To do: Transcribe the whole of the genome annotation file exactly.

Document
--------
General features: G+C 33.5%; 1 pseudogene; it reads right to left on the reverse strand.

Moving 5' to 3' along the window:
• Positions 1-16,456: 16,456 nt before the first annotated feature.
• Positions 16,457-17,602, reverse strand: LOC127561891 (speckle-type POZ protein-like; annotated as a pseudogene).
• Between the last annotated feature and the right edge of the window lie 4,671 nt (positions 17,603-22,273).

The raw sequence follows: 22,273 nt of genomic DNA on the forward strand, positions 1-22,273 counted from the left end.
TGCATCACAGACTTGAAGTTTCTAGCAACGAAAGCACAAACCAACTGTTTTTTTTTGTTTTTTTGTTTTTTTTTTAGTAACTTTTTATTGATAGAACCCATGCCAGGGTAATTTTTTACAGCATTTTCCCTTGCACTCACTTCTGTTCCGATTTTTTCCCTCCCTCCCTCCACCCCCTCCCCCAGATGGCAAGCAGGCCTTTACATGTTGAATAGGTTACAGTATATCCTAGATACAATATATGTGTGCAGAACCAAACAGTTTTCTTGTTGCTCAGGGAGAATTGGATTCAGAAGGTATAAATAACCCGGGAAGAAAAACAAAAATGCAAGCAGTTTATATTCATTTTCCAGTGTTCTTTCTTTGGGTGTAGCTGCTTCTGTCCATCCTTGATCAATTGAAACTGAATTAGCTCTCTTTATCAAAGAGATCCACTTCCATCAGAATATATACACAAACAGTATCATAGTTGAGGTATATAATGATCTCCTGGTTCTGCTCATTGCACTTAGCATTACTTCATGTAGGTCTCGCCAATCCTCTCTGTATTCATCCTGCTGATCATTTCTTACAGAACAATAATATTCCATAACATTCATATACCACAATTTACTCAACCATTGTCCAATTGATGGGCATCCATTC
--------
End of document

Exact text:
General features: G+C 33.5%; 1 pseudogene; it reads right to left on the reverse strand.

Moving 5' to 3' along the window:
• Positions 1-16,456: 16,456 nt before the first annotated feature.
• Positions 16,457-17,602, reverse strand: LOC127561891 (speckle-type POZ protein-like; annotated as a pseudogene).
• Between the last annotated feature and the right edge of the window lie 4,671 nt (positions 17,603-22,273).

The raw sequence follows: 22,273 nt of genomic DNA on the forward strand, positions 1-22,273 counted from the left end.
TGCATCACAGACTTGAAGTTTCTAGCAACGAAAGCACAAACCAACTGTTTTTTTTTGTTTTTTTGTTTTTTTTTTAGTAACTTTTTATTGATAGAACCCATGCCAGGGTAATTTTTTACAGCATTTTCCCTTGCACTCACTTCTGTTCCGATTTTTTCCCTCCCTCCCTCCACCCCCTCCCCCAGATGGCAAGCAGGCCTTTACATGTTGAATAGGTTACAGTATATCCTAGATACAATATATGTGTGCAGAACCAAACAGTTTTCTTGTTGCTCAGGGAGAATTGGATTCAGAAGGTATAAATAACCCGGGAAGAAAAACAAAAATGCAAGCAGTTTATATTCATTTTCCAGTGTTCTTTCTTTGGGTGTAGCTGCTTCTGTCCATCCTTGATCAATTGAAACTGAATTAGCTCTCTTTATCAAAGAGATCCACTTCCATCAGAATATATACACAAACAGTATCATAGTTGAGGTATATAATGATCTCCTGGTTCTGCTCATTGCACTTAGCATTACTTCATGTAGGTCTCGCCAATCCTCTCTGTATTCATCCTGCTGATCATTTCTTACAGAACAATAATATTCCATAACATTCATATACCACAATTTACTCAACCATTGTCCAATTGATGGGCATCCATTC